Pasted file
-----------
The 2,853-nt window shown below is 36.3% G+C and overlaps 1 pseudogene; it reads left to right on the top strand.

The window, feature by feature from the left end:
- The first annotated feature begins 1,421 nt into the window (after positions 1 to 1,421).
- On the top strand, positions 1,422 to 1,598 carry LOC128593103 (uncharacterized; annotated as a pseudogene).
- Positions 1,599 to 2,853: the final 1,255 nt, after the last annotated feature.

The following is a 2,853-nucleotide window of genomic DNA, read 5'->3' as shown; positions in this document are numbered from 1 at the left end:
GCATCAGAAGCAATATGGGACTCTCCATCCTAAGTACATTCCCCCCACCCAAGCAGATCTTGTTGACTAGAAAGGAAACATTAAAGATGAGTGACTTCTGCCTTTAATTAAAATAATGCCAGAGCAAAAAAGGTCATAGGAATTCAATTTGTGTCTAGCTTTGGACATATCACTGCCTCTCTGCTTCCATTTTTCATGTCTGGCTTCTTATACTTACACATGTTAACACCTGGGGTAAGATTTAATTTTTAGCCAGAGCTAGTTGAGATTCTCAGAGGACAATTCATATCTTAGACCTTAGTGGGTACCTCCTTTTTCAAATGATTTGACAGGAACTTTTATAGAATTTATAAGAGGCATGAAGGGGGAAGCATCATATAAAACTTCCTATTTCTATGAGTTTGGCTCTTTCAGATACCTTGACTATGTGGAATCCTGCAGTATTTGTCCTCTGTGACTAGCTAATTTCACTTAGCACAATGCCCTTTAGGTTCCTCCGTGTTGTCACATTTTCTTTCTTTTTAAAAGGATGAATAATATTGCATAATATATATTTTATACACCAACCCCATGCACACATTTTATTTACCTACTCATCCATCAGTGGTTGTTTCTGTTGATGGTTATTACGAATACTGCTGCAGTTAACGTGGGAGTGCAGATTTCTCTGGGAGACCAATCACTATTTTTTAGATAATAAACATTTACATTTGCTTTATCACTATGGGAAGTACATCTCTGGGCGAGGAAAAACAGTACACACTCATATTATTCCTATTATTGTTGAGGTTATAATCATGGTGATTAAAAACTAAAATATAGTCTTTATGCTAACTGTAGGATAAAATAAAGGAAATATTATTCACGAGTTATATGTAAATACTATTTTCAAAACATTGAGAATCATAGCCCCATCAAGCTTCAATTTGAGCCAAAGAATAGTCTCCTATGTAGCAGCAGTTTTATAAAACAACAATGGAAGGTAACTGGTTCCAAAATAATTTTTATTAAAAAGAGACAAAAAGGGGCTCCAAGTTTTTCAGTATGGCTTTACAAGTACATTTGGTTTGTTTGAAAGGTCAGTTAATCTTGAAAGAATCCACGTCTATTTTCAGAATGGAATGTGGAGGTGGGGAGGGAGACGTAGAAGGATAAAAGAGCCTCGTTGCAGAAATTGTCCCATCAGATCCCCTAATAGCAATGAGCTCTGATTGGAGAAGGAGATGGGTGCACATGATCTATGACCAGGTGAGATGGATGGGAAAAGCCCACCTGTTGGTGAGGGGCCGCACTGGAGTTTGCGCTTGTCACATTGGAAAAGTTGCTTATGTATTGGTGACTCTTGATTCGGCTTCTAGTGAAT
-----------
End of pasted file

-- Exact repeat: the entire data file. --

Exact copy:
The 2,853-nt window shown below is 36.3% G+C and overlaps 1 pseudogene; it reads left to right on the top strand.

The window, feature by feature from the left end:
- The first annotated feature begins 1,421 nt into the window (after positions 1 to 1,421).
- On the top strand, positions 1,422 to 1,598 carry LOC128593103 (uncharacterized; annotated as a pseudogene).
- Positions 1,599 to 2,853: the final 1,255 nt, after the last annotated feature.

The following is a 2,853-nucleotide window of genomic DNA, read 5'->3' as shown; positions in this document are numbered from 1 at the left end:
GCATCAGAAGCAATATGGGACTCTCCATCCTAAGTACATTCCCCCCACCCAAGCAGATCTTGTTGACTAGAAAGGAAACATTAAAGATGAGTGACTTCTGCCTTTAATTAAAATAATGCCAGAGCAAAAAAGGTCATAGGAATTCAATTTGTGTCTAGCTTTGGACATATCACTGCCTCTCTGCTTCCATTTTTCATGTCTGGCTTCTTATACTTACACATGTTAACACCTGGGGTAAGATTTAATTTTTAGCCAGAGCTAGTTGAGATTCTCAGAGGACAATTCATATCTTAGACCTTAGTGGGTACCTCCTTTTTCAAATGATTTGACAGGAACTTTTATAGAATTTATAAGAGGCATGAAGGGGGAAGCATCATATAAAACTTCCTATTTCTATGAGTTTGGCTCTTTCAGATACCTTGACTATGTGGAATCCTGCAGTATTTGTCCTCTGTGACTAGCTAATTTCACTTAGCACAATGCCCTTTAGGTTCCTCCGTGTTGTCACATTTTCTTTCTTTTTAAAAGGATGAATAATATTGCATAATATATATTTTATACACCAACCCCATGCACACATTTTATTTACCTACTCATCCATCAGTGGTTGTTTCTGTTGATGGTTATTACGAATACTGCTGCAGTTAACGTGGGAGTGCAGATTTCTCTGGGAGACCAATCACTATTTTTTAGATAATAAACATTTACATTTGCTTTATCACTATGGGAAGTACATCTCTGGGCGAGGAAAAACAGTACACACTCATATTATTCCTATTATTGTTGAGGTTATAATCATGGTGATTAAAAACTAAAATATAGTCTTTATGCTAACTGTAGGATAAAATAAAGGAAATATTATTCACGAGTTATATGTAAATACTATTTTCAAAACATTGAGAATCATAGCCCCATCAAGCTTCAATTTGAGCCAAAGAATAGTCTCCTATGTAGCAGCAGTTTTATAAAACAACAATGGAAGGTAACTGGTTCCAAAATAATTTTTATTAAAAAGAGACAAAAAGGGGCTCCAAGTTTTTCAGTATGGCTTTACAAGTACATTTGGTTTGTTTGAAAGGTCAGTTAATCTTGAAAGAATCCACGTCTATTTTCAGAATGGAATGTGGAGGTGGGGAGGGAGACGTAGAAGGATAAAAGAGCCTCGTTGCAGAAATTGTCCCATCAGATCCCCTAATAGCAATGAGCTCTGATTGGAGAAGGAGATGGGTGCACATGATCTATGACCAGGTGAGATGGATGGGAAAAGCCCACCTGTTGGTGAGGGGCCGCACTGGAGTTTGCGCTTGTCACATTGGAAAAGTTGCTTATGTATTGGTGACTCTTGATTCGGCTTCTAGTGAAT